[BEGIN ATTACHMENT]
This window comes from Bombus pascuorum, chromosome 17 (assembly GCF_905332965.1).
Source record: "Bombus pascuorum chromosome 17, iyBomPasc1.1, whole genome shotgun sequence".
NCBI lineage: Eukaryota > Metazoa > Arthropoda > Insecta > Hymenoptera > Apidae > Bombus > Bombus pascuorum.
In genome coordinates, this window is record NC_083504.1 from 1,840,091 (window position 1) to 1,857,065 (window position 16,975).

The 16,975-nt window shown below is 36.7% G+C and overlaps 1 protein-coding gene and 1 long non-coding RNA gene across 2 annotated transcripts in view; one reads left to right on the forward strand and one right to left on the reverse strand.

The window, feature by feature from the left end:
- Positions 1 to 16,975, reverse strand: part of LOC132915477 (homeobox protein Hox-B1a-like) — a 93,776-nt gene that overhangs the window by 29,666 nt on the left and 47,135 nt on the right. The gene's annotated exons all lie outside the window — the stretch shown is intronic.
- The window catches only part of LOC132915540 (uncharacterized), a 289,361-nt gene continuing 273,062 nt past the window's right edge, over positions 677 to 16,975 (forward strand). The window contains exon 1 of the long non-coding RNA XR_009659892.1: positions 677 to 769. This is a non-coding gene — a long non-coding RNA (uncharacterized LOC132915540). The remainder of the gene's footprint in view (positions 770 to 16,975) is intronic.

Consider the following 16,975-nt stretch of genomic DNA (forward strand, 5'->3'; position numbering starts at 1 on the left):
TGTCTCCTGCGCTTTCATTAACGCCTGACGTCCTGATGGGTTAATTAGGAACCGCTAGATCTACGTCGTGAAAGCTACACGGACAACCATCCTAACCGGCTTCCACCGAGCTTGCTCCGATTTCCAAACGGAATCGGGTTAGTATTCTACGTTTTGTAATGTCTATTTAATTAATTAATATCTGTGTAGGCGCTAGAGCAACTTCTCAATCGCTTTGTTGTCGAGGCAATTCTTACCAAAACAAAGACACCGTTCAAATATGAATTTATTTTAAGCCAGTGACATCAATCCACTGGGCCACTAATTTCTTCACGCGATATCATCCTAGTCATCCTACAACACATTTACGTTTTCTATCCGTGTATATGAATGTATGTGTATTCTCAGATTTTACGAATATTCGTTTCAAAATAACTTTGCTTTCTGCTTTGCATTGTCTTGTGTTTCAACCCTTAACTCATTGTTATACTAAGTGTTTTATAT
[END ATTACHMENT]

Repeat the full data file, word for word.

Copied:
This window comes from Bombus pascuorum, chromosome 17 (assembly GCF_905332965.1).
Source record: "Bombus pascuorum chromosome 17, iyBomPasc1.1, whole genome shotgun sequence".
NCBI lineage: Eukaryota > Metazoa > Arthropoda > Insecta > Hymenoptera > Apidae > Bombus > Bombus pascuorum.
In genome coordinates, this window is record NC_083504.1 from 1,840,091 (window position 1) to 1,857,065 (window position 16,975).

The 16,975-nt window shown below is 36.7% G+C and overlaps 1 protein-coding gene and 1 long non-coding RNA gene across 2 annotated transcripts in view; one reads left to right on the forward strand and one right to left on the reverse strand.

The window, feature by feature from the left end:
- Positions 1 to 16,975, reverse strand: part of LOC132915477 (homeobox protein Hox-B1a-like) — a 93,776-nt gene that overhangs the window by 29,666 nt on the left and 47,135 nt on the right. The gene's annotated exons all lie outside the window — the stretch shown is intronic.
- The window catches only part of LOC132915540 (uncharacterized), a 289,361-nt gene continuing 273,062 nt past the window's right edge, over positions 677 to 16,975 (forward strand). The window contains exon 1 of the long non-coding RNA XR_009659892.1: positions 677 to 769. This is a non-coding gene — a long non-coding RNA (uncharacterized LOC132915540). The remainder of the gene's footprint in view (positions 770 to 16,975) is intronic.

Consider the following 16,975-nt stretch of genomic DNA (forward strand, 5'->3'; position numbering starts at 1 on the left):
TGTCTCCTGCGCTTTCATTAACGCCTGACGTCCTGATGGGTTAATTAGGAACCGCTAGATCTACGTCGTGAAAGCTACACGGACAACCATCCTAACCGGCTTCCACCGAGCTTGCTCCGATTTCCAAACGGAATCGGGTTAGTATTCTACGTTTTGTAATGTCTATTTAATTAATTAATATCTGTGTAGGCGCTAGAGCAACTTCTCAATCGCTTTGTTGTCGAGGCAATTCTTACCAAAACAAAGACACCGTTCAAATATGAATTTATTTTAAGCCAGTGACATCAATCCACTGGGCCACTAATTTCTTCACGCGATATCATCCTAGTCATCCTACAACACATTTACGTTTTCTATCCGTGTATATGAATGTATGTGTATTCTCAGATTTTACGAATATTCGTTTCAAAATAACTTTGCTTTCTGCTTTGCATTGTCTTGTGTTTCAACCCTTAACTCATTGTTATACTAAGTGTTTTATAT